19 March 2013 The process of establishing a post-2015 development agenda must include youth input and participation to reflect the issues that concern them, Secretary-General Ban Ki-moon’s Envoy on Youth stressed today in his first press conference since he assumed office.
“We are at a crossroads. With 1,000 days left to meet the Millennium Development Goals (MDGs), we are discussing and trying to set the new priorities for the post-2015 development agenda,” said Ahmad Alhendawi, referring to the eight anti-poverty targets with specific objectives on poverty alleviation, education, gender equality, child and maternal health, environmental stability, HIV/AIDS reduction, and a ‘Global Partnership for Development.’
“This is definitely an opportunity where young people can participate in setting the agenda, and then own this agenda by being equal partners in its implementation and evaluation,” he told reporters in New York via satellite from Dakar, Senegal, where he is attending the World Education Forum.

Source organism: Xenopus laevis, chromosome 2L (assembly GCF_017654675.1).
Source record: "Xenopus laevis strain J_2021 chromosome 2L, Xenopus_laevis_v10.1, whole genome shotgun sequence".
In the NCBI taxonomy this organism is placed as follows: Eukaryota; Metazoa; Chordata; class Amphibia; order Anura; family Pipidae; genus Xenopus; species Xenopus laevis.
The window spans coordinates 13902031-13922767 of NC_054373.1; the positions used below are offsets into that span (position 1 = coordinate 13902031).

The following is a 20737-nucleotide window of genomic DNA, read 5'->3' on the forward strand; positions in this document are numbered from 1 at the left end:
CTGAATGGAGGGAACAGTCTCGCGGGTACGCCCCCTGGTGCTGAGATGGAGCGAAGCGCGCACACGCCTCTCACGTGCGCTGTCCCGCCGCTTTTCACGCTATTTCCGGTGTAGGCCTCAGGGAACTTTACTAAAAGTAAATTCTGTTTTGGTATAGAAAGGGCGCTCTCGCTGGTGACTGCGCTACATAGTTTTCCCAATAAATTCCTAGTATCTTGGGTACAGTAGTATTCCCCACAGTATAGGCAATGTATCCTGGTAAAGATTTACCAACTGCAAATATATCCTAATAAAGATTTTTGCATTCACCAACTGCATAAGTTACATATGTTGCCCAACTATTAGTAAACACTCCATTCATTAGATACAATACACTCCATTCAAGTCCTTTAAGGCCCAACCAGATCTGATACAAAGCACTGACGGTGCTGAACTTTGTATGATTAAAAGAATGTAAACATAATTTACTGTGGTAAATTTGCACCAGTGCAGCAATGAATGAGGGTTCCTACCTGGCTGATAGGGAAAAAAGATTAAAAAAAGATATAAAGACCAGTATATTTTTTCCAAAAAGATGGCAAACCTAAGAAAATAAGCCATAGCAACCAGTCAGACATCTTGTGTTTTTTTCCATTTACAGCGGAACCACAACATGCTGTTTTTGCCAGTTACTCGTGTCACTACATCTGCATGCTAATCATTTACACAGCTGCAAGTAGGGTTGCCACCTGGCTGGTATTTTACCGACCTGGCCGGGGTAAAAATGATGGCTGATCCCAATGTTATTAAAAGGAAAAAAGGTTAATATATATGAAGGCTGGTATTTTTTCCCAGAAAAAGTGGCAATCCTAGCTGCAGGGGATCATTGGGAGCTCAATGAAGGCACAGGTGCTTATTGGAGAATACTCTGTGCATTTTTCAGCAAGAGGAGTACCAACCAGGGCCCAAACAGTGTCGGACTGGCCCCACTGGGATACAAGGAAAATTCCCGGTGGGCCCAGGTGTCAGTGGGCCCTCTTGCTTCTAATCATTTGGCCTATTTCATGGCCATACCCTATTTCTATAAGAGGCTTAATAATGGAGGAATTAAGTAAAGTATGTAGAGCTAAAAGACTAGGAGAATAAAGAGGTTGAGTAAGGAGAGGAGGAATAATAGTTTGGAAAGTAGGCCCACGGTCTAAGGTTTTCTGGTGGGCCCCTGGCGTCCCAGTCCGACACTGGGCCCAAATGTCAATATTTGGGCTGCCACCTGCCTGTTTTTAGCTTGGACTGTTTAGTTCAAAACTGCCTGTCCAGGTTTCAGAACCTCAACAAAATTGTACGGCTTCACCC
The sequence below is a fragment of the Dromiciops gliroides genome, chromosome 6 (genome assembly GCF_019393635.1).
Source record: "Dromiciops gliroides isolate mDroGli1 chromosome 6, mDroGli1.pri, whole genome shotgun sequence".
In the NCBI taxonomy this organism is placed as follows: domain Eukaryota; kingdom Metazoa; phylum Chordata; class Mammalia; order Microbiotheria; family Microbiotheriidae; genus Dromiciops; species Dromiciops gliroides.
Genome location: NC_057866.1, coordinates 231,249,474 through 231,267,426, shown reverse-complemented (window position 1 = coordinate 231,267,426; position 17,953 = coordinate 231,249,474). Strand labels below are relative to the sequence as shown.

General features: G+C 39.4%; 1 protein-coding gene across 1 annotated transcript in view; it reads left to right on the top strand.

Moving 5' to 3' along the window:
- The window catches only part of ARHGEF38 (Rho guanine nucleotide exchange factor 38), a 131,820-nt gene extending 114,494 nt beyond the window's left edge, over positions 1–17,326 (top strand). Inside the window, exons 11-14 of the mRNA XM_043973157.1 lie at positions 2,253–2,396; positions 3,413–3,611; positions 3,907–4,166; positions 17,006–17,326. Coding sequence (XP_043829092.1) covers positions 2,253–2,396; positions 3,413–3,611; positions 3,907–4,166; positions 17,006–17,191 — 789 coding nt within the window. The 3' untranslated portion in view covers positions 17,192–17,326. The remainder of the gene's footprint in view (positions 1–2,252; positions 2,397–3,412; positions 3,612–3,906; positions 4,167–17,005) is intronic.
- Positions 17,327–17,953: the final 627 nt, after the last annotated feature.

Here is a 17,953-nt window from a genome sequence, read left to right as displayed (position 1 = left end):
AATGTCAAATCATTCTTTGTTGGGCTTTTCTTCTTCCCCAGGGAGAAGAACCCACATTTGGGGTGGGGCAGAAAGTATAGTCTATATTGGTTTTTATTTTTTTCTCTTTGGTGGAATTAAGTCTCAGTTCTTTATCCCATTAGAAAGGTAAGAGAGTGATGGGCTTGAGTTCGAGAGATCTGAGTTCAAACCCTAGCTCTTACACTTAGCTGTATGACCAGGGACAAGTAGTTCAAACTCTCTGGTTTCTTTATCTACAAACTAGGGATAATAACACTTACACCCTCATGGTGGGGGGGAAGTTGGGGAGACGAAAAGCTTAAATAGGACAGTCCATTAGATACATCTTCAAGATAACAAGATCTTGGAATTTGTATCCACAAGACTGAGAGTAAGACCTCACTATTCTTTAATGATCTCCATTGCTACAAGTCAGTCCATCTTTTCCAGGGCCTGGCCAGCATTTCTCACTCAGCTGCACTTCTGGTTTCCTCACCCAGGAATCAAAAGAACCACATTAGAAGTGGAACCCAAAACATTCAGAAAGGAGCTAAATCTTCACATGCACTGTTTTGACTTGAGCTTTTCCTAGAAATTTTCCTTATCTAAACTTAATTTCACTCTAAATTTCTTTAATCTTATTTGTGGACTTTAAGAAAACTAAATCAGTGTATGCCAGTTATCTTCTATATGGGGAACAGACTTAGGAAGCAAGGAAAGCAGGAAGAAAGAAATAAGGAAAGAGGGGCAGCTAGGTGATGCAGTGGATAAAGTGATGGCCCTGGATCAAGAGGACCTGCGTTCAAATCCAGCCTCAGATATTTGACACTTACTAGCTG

Mr. Alhendawi stressed that with 1.2 billion young people globally – the largest ever population of young people – issues such as education and unemployment need to be addressed by policymakers.
“Youth unemployment figures are daunting,” he said. “Some 425 million jobs need to be created in the next 15 years, and the situation so far is not promising.”
Mr. Alhendawi said that during his mandate he would not only work with different UN agencies to enhance their programmes on youth, but he would also be a messenger between the world body and young people and would promote the creation of structured mechanisms for youth participation at a national, regional and international level.
“This is a two-way communication,” he said. “This includes carrying the voices and messages of young people back to the Organization and opening channels of communication between youth and the United Nations.”
He added that he would also work with marginalized youth, including women and girls, to involve them in development processes, and give them access to information, as well as advocate for a stronger, youth-friendly development agenda.
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